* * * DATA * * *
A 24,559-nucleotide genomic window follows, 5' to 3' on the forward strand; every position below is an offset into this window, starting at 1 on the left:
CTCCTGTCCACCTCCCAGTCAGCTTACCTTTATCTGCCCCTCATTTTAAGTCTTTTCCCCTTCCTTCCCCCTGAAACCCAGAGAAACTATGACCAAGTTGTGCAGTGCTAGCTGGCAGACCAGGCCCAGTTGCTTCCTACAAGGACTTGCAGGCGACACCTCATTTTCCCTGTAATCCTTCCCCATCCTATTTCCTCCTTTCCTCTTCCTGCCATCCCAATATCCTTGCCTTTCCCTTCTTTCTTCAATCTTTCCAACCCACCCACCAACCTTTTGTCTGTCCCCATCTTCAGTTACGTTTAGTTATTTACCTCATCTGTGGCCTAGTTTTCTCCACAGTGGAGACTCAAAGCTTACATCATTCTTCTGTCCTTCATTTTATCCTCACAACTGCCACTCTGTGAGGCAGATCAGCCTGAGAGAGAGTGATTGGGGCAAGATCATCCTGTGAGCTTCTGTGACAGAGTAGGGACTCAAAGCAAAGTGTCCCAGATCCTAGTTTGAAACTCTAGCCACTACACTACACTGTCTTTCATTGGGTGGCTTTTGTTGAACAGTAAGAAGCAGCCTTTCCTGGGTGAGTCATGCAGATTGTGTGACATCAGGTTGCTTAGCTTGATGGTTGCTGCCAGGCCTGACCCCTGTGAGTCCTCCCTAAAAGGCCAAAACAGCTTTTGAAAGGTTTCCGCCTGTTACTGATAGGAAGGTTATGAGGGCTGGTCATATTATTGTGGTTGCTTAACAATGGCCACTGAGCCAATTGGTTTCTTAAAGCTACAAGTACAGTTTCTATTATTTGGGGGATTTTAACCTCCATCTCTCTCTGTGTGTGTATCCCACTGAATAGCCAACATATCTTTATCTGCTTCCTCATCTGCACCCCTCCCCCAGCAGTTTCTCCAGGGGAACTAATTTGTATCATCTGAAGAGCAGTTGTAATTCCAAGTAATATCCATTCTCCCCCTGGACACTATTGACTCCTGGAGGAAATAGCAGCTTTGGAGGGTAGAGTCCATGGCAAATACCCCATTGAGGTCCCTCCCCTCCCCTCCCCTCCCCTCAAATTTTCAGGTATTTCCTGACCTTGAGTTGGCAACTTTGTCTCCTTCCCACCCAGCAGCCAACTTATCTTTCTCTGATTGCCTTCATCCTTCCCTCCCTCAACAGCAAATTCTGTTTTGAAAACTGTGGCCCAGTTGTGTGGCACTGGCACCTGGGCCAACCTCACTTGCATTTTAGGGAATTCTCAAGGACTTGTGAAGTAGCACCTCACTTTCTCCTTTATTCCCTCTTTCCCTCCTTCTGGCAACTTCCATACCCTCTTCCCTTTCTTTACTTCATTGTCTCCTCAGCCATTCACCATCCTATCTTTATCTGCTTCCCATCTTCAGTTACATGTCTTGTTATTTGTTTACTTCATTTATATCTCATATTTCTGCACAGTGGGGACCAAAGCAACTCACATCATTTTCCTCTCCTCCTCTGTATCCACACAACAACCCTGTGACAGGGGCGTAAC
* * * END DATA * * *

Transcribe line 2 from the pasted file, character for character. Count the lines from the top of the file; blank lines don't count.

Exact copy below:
CTCCTGTCCACCTCCCAGTCAGCTTACCTTTATCTGCCCCTCATTTTAAGTCTTTTCCCCTTCCTTCCCCCTGAAACCCAGAGAAACTATGACCAAGTTGTGCAGTGCTAGCTGGCAGACCAGGCCCAGTTGCTTCCTACAAGGACTTGCAGGCGACACCTCATTTTCCCTGTAATCCTTCCCCATCCTATTTCCTCCTTTCCTCTTCCTGCCATCCCAATATCCTTGCCTTTCCCTTCTTTCTTCAATCTTTCCAACCCACCCACCAACCTTTTGTCTGTCCCCATCTTCAGTTACGTTTAGTTATTTACCTCATCTGTGGCCTAGTTTTCTCCACAGTGGAGACTCAAAGCTTACATCATTCTTCTGTCCTTCATTTTATCCTCACAACTGCCACTCTGTGAGGCAGATCAGCCTGAGAGAGAGTGATTGGGGCAAGATCATCCTGTGAGCTTCTGTGACAGAGTAGGGACTCAAAGCAAAGTGTCCCAGATCCTAGTTTGAAACTCTAGCCACTACACTACACTGTCTTTCATTGGGTGGCTTTTGTTGAACAGTAAGAAGCAGCCTTTCCTGGGTGAGTCATGCAGATTGTGTGACATCAGGTTGCTTAGCTTGATGGTTGCTGCCAGGCCTGACCCCTGTGAGTCCTCCCTAAAAGGCCAAAACAGCTTTTGAAAGGTTTCCGCCTGTTACTGATAGGAAGGTTATGAGGGCTGGTCATATTATTGTGGTTGCTTAACAATGGCCACTGAGCCAATTGGTTTCTTAAAGCTACAAGTACAGTTTCTATTATTTGGGGGATTTTAACCTCCATCTCTCTCTGTGTGTGTATCCCACTGAATAGCCAACATATCTTTATCTGCTTCCTCATCTGCACCCCTCCCCCAGCAGTTTCTCCAGGGGAACTAATTTGTATCATCTGAAGAGCAGTTGTAATTCCAAGTAATATCCATTCTCCCCCTGGACACTATTGACTCCTGGAGGAAATAGCAGCTTTGGAGGGTAGAGTCCATGGCAAATACCCCATTGAGGTCCCTCCCCTCCCCTCCCCTCCCCTCAAATTTTCAGGTATTTCCTGACCTTGAGTTGGCAACTTTGTCTCCTTCCCACCCAGCAGCCAACTTATCTTTCTCTGATTGCCTTCATCCTTCCCTCCCTCAACAGCAAATTCTGTTTTGAAAACTGTGGCCCAGTTGTGTGGCACTGGCACCTGGGCCAACCTCACTTGCATTTTAGGGAATTCTCAAGGACTTGTGAAGTAGCACCTCACTTTCTCCTTTATTCCCTCTTTCCCTCCTTCTGGCAACTTCCATACCCTCTTCCCTTTCTTTACTTCATTGTCTCCTCAGCCATTCACCATCCTATCTTTATCTGCTTCCCATCTTCAGTTACATGTCTTGTTATTTGTTTACTTCATTTATATCTCATATTTCTGCACAGTGGGGACCAAAGCAACTCACATCATTTTCCTCTCCTCCTCTGTATCCACACAACAACCCTGTGACAGGGGCGTAAC